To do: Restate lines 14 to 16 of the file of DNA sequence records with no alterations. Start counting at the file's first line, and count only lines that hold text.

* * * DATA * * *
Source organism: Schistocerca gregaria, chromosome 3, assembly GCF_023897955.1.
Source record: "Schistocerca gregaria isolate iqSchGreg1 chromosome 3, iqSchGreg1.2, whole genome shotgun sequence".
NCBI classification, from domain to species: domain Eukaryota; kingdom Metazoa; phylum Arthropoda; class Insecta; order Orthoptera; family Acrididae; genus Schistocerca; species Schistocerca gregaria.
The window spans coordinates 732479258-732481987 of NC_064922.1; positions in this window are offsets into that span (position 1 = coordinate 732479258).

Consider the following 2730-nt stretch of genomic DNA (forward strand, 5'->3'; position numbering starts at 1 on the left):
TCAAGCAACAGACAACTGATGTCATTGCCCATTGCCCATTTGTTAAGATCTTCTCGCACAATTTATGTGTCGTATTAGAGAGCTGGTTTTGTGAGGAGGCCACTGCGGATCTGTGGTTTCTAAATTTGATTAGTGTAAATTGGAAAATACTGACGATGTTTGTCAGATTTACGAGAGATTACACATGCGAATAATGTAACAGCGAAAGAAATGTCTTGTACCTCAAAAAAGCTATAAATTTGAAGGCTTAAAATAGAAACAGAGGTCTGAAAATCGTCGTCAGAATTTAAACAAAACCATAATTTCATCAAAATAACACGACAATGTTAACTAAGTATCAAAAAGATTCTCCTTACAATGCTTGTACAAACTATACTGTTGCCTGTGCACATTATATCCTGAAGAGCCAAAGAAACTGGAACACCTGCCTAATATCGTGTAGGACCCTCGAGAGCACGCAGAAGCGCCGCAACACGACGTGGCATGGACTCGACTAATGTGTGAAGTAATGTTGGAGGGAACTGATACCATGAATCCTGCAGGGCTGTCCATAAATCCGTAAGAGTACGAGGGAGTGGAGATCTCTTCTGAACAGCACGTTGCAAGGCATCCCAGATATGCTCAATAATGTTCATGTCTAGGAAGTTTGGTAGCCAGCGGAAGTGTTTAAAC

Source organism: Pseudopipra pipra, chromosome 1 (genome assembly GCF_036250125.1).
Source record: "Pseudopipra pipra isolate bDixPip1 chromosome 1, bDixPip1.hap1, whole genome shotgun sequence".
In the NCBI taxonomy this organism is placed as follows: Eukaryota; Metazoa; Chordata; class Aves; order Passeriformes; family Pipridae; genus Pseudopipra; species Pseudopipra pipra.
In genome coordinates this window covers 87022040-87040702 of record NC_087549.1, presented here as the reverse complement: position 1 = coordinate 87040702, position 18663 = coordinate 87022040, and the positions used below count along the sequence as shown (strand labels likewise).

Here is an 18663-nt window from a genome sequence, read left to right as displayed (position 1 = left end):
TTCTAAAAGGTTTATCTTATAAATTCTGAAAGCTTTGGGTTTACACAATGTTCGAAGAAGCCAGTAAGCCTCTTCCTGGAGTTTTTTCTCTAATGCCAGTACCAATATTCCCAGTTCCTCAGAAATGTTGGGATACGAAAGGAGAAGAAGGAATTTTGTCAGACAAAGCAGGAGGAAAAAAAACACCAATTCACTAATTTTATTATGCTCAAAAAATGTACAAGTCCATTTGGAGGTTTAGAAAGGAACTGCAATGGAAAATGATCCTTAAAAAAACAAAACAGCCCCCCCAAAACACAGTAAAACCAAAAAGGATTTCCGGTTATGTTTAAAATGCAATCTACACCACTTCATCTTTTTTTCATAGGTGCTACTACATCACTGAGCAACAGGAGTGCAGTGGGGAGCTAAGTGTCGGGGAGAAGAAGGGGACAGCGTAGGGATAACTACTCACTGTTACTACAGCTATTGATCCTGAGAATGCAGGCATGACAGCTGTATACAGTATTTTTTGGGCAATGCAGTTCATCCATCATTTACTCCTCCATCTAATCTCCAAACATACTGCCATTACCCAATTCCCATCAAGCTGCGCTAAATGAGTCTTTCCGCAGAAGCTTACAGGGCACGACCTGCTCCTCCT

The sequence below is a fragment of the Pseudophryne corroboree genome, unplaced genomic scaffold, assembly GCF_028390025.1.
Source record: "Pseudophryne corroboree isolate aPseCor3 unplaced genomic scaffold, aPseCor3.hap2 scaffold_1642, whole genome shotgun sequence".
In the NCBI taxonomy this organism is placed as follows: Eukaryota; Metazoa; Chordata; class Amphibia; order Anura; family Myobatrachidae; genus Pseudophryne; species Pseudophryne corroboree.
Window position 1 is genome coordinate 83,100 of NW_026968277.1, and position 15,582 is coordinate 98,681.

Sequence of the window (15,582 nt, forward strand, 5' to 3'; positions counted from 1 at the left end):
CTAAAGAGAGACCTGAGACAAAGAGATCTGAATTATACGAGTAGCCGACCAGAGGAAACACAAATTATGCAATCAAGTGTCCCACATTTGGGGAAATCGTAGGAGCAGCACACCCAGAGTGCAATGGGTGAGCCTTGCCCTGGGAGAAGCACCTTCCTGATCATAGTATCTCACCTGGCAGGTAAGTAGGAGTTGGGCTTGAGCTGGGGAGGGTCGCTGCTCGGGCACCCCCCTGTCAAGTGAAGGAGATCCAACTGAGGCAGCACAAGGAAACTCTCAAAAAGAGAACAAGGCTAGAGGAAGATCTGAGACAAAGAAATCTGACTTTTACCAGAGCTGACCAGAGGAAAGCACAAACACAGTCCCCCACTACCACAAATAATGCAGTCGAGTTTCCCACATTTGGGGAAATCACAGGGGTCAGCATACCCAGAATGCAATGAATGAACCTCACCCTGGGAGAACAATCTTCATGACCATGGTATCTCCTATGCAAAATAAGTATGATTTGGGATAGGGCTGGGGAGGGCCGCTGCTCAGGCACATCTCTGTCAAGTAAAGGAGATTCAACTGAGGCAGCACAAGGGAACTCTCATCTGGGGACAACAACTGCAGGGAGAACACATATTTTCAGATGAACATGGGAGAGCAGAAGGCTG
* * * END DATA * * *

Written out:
Source record: "Pseudophryne corroboree isolate aPseCor3 unplaced genomic scaffold, aPseCor3.hap2 scaffold_1642, whole genome shotgun sequence".
In the NCBI taxonomy this organism is placed as follows: Eukaryota; Metazoa; Chordata; class Amphibia; order Anura; family Myobatrachidae; genus Pseudophryne; species Pseudophryne corroboree.
Window position 1 is genome coordinate 83,100 of NW_026968277.1, and position 15,582 is coordinate 98,681.